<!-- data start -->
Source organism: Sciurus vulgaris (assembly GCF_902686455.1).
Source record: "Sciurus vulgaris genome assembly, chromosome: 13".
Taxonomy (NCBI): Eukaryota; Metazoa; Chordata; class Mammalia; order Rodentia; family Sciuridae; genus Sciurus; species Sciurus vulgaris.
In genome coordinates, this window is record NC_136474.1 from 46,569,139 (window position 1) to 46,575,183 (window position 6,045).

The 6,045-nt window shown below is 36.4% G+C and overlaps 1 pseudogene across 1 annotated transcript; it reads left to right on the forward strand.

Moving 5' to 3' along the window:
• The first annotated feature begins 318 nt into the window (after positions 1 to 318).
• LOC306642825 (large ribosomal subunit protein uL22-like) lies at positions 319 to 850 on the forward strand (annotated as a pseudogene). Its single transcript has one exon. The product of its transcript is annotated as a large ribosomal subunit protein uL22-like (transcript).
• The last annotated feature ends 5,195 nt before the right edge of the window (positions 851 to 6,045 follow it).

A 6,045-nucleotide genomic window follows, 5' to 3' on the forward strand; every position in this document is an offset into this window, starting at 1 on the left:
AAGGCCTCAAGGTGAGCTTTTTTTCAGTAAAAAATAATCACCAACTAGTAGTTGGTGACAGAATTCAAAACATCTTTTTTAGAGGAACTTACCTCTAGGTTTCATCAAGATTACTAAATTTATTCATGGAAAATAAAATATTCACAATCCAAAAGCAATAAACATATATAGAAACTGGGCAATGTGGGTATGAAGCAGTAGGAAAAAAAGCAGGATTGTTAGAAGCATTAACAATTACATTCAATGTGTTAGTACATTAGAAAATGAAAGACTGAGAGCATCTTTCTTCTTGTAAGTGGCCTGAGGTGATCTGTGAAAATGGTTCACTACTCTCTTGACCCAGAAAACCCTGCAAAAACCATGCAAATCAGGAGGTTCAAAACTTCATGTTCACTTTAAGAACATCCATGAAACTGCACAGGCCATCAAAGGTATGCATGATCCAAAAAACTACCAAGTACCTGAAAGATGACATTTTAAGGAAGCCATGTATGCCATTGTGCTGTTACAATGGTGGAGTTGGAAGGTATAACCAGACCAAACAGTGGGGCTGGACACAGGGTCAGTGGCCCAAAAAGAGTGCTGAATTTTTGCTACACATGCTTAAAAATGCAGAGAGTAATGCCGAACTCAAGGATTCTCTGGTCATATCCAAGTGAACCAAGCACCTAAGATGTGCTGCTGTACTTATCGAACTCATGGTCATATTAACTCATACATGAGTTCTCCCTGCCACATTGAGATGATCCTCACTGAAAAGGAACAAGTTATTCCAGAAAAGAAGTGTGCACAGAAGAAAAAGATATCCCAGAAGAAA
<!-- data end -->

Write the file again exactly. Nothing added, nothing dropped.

Source organism: Sciurus vulgaris (assembly GCF_902686455.1).
Source record: "Sciurus vulgaris genome assembly, chromosome: 13".
Taxonomy (NCBI): Eukaryota; Metazoa; Chordata; class Mammalia; order Rodentia; family Sciuridae; genus Sciurus; species Sciurus vulgaris.
In genome coordinates, this window is record NC_136474.1 from 46,569,139 (window position 1) to 46,575,183 (window position 6,045).

The 6,045-nt window shown below is 36.4% G+C and overlaps 1 pseudogene across 1 annotated transcript; it reads left to right on the forward strand.

Moving 5' to 3' along the window:
• The first annotated feature begins 318 nt into the window (after positions 1 to 318).
• LOC306642825 (large ribosomal subunit protein uL22-like) lies at positions 319 to 850 on the forward strand (annotated as a pseudogene). Its single transcript has one exon. The product of its transcript is annotated as a large ribosomal subunit protein uL22-like (transcript).
• The last annotated feature ends 5,195 nt before the right edge of the window (positions 851 to 6,045 follow it).

A 6,045-nucleotide genomic window follows, 5' to 3' on the forward strand; every position in this document is an offset into this window, starting at 1 on the left:
AAGGCCTCAAGGTGAGCTTTTTTTCAGTAAAAAATAATCACCAACTAGTAGTTGGTGACAGAATTCAAAACATCTTTTTTAGAGGAACTTACCTCTAGGTTTCATCAAGATTACTAAATTTATTCATGGAAAATAAAATATTCACAATCCAAAAGCAATAAACATATATAGAAACTGGGCAATGTGGGTATGAAGCAGTAGGAAAAAAAGCAGGATTGTTAGAAGCATTAACAATTACATTCAATGTGTTAGTACATTAGAAAATGAAAGACTGAGAGCATCTTTCTTCTTGTAAGTGGCCTGAGGTGATCTGTGAAAATGGTTCACTACTCTCTTGACCCAGAAAACCCTGCAAAAACCATGCAAATCAGGAGGTTCAAAACTTCATGTTCACTTTAAGAACATCCATGAAACTGCACAGGCCATCAAAGGTATGCATGATCCAAAAAACTACCAAGTACCTGAAAGATGACATTTTAAGGAAGCCATGTATGCCATTGTGCTGTTACAATGGTGGAGTTGGAAGGTATAACCAGACCAAACAGTGGGGCTGGACACAGGGTCAGTGGCCCAAAAAGAGTGCTGAATTTTTGCTACACATGCTTAAAAATGCAGAGAGTAATGCCGAACTCAAGGATTCTCTGGTCATATCCAAGTGAACCAAGCACCTAAGATGTGCTGCTGTACTTATCGAACTCATGGTCATATTAACTCATACATGAGTTCTCCCTGCCACATTGAGATGATCCTCACTGAAAAGGAACAAGTTATTCCAGAAAAGAAGTGTGCACAGAAGAAAAAGATATCCCAGAAGAAA